We are -for better or for worse- in the midst of the Christmas season.
Although the origins of Christmas share the origin of Christianity, a major world religion, I won't get into a discussion of world religions here due to the complexities and the overt possibility I may get something wrong, offending someone.
For all intents and purposes, it's a giant birthday party that has been ongoing for over 2000 years. Of course, it's a tradition to give gifts at a birthday party, so we give gifts to each other and have our own parties.
Ah, Christmas. Does it bring to mind an image of families reuniting and gathering around a beautifully lit tree, listening to carols, exchanging gifts and basking in togetherness with the smell of turkey in the oven, with kids laughing and pets playing with the wrapping? Or instead, insane hordes of shoppers scrambling through stores, squabbling over a certain toy, and yelling at the tired store associates because it's not in stock?
I suppose the latter ultimately leads to the former but the money mongering retail empires see Christmas as nothing more than a huge source of profit for them. Indeed, the end result can be a child's happiness, but do these corporations have to slam it down our throats with slogans such as "THERE ARE x SHOPPING DAYS TO CHRISTMAS!"
People are blitzed by an onslaught of advertising campaigns and pressured to spend wads of cash and blow their credit card limit while somewhere executives and board directors in suits are counting cash and dreaming up new ways to lure customers in and make more money.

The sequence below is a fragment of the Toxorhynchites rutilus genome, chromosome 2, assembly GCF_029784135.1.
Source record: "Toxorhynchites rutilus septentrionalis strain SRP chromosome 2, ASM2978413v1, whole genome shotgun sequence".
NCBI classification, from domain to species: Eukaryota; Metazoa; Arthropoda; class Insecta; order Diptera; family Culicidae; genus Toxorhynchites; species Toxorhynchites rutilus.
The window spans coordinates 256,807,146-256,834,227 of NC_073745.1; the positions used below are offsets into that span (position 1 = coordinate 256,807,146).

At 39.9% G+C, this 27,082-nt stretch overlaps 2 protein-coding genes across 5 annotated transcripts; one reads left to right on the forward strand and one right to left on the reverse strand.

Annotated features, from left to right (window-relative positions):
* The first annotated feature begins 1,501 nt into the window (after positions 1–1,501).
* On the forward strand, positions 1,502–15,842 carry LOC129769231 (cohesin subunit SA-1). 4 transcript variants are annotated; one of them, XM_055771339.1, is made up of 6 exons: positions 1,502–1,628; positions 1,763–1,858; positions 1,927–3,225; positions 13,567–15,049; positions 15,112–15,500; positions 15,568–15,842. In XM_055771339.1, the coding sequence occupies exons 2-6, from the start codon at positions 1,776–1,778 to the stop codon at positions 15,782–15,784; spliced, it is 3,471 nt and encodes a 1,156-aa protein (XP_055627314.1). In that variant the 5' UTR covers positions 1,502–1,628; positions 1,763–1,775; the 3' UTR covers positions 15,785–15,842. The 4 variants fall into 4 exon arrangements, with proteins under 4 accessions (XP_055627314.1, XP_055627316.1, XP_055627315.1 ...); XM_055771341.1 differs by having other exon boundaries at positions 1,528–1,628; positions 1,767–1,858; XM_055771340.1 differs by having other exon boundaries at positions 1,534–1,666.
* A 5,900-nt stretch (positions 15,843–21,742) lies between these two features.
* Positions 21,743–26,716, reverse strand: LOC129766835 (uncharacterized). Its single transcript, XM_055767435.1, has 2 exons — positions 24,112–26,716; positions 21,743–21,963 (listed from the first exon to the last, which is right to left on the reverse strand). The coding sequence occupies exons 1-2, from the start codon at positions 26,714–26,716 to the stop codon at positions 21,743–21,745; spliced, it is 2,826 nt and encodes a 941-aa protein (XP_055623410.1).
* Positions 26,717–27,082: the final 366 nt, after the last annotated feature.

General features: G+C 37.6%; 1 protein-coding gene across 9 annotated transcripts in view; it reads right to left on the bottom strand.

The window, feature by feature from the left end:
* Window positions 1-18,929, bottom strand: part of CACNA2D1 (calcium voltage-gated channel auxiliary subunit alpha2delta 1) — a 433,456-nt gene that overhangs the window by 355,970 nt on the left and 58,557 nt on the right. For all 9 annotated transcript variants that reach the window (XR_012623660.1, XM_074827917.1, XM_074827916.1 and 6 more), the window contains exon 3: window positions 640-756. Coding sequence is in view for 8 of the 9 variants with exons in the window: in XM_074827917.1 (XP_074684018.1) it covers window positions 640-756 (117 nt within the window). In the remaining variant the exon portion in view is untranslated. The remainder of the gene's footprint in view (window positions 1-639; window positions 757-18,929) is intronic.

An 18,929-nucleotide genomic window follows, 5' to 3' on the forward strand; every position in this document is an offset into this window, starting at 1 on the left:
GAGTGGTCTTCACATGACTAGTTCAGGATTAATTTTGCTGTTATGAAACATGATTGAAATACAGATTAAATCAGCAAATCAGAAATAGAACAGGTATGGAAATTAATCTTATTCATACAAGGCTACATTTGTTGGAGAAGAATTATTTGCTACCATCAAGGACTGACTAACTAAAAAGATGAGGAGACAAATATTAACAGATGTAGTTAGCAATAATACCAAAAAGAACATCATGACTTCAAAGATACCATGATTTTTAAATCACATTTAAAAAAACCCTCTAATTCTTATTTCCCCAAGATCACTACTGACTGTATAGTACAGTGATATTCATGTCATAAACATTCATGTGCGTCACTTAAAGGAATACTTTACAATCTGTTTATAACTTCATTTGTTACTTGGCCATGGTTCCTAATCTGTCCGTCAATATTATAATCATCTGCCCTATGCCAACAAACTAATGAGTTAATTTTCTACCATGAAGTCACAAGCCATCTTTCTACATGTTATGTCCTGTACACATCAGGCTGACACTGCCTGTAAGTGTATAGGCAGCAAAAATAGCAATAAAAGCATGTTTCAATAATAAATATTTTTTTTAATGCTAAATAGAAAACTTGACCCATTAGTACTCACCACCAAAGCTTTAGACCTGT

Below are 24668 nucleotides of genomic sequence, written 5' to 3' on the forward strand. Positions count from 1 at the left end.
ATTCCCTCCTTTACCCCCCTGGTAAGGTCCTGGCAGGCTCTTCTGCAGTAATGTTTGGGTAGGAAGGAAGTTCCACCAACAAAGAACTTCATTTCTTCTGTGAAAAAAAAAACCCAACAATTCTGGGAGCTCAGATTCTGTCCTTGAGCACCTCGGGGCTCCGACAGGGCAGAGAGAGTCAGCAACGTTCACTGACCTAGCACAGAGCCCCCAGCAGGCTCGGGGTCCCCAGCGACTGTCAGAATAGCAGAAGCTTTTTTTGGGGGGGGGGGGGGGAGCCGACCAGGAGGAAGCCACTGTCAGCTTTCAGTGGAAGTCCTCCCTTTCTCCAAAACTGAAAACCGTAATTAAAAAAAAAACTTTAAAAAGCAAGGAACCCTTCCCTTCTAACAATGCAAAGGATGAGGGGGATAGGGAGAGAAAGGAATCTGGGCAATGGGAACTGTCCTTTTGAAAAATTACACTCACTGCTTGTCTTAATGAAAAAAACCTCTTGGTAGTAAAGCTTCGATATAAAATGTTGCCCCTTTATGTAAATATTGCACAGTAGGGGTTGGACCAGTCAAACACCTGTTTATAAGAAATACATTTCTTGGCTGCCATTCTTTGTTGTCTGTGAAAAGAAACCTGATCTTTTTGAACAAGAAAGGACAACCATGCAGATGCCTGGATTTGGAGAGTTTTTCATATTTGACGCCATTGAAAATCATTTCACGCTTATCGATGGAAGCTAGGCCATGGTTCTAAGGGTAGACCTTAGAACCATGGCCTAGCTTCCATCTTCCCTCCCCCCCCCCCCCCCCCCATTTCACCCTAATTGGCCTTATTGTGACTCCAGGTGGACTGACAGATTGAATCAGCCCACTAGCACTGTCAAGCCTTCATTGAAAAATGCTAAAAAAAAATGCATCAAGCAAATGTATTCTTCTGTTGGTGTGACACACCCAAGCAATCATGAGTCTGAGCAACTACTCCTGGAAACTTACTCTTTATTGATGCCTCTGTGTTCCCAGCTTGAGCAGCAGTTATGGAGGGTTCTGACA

Some big retail stores in Canada even have their doors open for 24 hours for the Christmas season. I find this ridiculous and unnecessary. Who will be out shopping at 2am in the morning? Go to bed, b'y. The store will be open during normal business hours - in the day. I wish both the hard-working day staff and night crew of a particular store (you know who you are) season's greetings.
And a merry Christmas to the rest of my dear readers. I'll be in Newfoundland for Christmas week. It's been over two years since I've been on home soil and smelled the salty sea air, so this will be a special one indeed. For my fellow Newfoundlanders - particularly some close friends of mine here in Lloydminster - who must stay here for the holiday season, I wish you a warm and wonderful Christmas.
Thanks for reading and I hope to continue this series in 2008!
Setting course for Newfoundland. Warp speed, engage.